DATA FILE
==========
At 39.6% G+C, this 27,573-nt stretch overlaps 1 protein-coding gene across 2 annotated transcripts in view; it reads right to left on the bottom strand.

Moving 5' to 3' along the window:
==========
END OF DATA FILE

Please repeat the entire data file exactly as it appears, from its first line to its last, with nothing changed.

At 39.6% G+C, this 27,573-nt stretch overlaps 1 protein-coding gene across 2 annotated transcripts in view; it reads right to left on the bottom strand.

Moving 5' to 3' along the window: